But today, after a long day of waiting in long lines, only to try to see if my 3-year-old son would willingly attempt to board any of the most non-threatening and child-friendly rides, I faced disappointment after disappointment. I did the walk of shame back down the aisle each time he succumbed to his senses. He had looked on the rides with such wonder and excitement. He had waited patiently in the long lines. He wanted to go on all of them. But he couldn’t. My sweet, sweet, smart boy could not enjoy himself today because of this disability. It literally disabled him from experiencing the joy and innocence that he is so profoundly entitled to.
As the Ferris wheel squeaked and the seat belts tightened, and the hot air balloons defied gravity, I saw my boy’s mind and body betray his heart. Yet I sucked it up like I always do. We would make the best of it. We would continue on. He didn’t have to do anything he didn’t want to do, and we would wait patiently for the friends that we were with. By late afternoon we were all exhausted and about ready to hit the road when we passed the carousel on our way to the exit. “One more try,” I thought. “What is simpler than the carousel?,” I thought. “No loud noises, no squeaking parts, no bright lights, flying or floating involved, just joy and innocence,” or so I hoped against hope. But as I lifted Henry to the harmless horse, I felt his tiny body stiffen, and I knew.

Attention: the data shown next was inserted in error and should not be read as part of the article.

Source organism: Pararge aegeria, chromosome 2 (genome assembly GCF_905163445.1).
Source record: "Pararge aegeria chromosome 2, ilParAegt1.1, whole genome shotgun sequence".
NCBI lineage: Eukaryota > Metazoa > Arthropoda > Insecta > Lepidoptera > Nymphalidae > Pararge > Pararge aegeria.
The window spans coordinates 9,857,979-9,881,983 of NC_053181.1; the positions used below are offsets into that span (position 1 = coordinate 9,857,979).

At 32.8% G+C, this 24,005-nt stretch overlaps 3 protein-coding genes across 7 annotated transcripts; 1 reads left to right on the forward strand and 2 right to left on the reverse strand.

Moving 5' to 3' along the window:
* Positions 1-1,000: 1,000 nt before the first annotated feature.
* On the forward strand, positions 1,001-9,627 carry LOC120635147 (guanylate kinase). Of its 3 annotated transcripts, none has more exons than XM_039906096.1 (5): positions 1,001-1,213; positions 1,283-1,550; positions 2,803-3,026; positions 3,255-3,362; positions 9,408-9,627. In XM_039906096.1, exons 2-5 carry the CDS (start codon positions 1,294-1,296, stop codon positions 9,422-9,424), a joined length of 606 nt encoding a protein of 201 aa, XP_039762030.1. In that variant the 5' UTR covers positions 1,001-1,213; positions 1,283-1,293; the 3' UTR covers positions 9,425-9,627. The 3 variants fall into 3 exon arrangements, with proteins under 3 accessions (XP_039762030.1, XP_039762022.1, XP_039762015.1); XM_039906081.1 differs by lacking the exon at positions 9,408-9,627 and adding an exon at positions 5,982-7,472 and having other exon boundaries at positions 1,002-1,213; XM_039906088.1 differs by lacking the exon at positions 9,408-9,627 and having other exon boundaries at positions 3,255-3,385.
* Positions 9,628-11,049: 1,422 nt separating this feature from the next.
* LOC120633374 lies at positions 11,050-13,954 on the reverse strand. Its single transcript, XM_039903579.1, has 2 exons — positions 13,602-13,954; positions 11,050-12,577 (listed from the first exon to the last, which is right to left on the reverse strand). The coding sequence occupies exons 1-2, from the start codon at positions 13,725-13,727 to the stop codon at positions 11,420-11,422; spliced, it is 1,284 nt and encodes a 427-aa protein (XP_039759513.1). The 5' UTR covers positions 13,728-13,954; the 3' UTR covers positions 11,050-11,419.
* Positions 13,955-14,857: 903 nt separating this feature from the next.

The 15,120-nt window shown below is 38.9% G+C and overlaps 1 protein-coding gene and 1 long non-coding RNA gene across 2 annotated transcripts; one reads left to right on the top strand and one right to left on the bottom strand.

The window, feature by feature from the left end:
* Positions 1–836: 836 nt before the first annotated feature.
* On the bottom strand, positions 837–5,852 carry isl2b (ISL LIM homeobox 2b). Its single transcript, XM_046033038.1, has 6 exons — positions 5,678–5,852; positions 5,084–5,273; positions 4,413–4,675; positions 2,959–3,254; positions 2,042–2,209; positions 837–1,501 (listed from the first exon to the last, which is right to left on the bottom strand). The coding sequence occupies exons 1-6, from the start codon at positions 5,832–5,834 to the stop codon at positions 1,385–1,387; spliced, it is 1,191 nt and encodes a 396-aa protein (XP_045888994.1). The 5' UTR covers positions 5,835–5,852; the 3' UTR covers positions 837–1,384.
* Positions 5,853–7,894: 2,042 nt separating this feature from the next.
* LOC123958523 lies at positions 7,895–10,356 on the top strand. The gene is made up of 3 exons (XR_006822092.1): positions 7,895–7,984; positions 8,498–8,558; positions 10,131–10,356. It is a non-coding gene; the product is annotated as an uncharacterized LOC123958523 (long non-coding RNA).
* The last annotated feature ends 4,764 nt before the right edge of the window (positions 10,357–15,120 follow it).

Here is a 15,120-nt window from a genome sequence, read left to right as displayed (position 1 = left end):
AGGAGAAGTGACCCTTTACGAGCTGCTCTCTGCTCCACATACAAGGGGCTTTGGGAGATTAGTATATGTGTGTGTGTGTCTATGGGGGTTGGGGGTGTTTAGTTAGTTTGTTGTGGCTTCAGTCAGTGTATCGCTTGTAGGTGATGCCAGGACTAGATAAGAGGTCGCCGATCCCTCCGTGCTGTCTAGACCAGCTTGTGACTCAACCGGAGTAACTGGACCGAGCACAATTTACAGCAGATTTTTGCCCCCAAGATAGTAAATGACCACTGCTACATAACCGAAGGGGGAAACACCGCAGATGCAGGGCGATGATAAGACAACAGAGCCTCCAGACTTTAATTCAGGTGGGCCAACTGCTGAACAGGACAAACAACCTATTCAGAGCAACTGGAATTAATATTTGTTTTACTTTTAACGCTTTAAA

I looked around, and I saw babies and toddlers and teenagers with magic in their eyes as my boy clung to me for dear life. I looked into to the sympathetic gaze of my lifelong best friend, and my eyes welled up with a thousand tears I had never cried. This was real. This is real. This will always be real, and I can’t hide from it. It will destroy me and who will be there for Henry. This is killing me, slowly and with every painful measured breath, I am losing this battle. I can’t fix him or save him or love him out of this. I can’t make him something he is not. I have zero control or sense of predictability over the next five minutes or five years.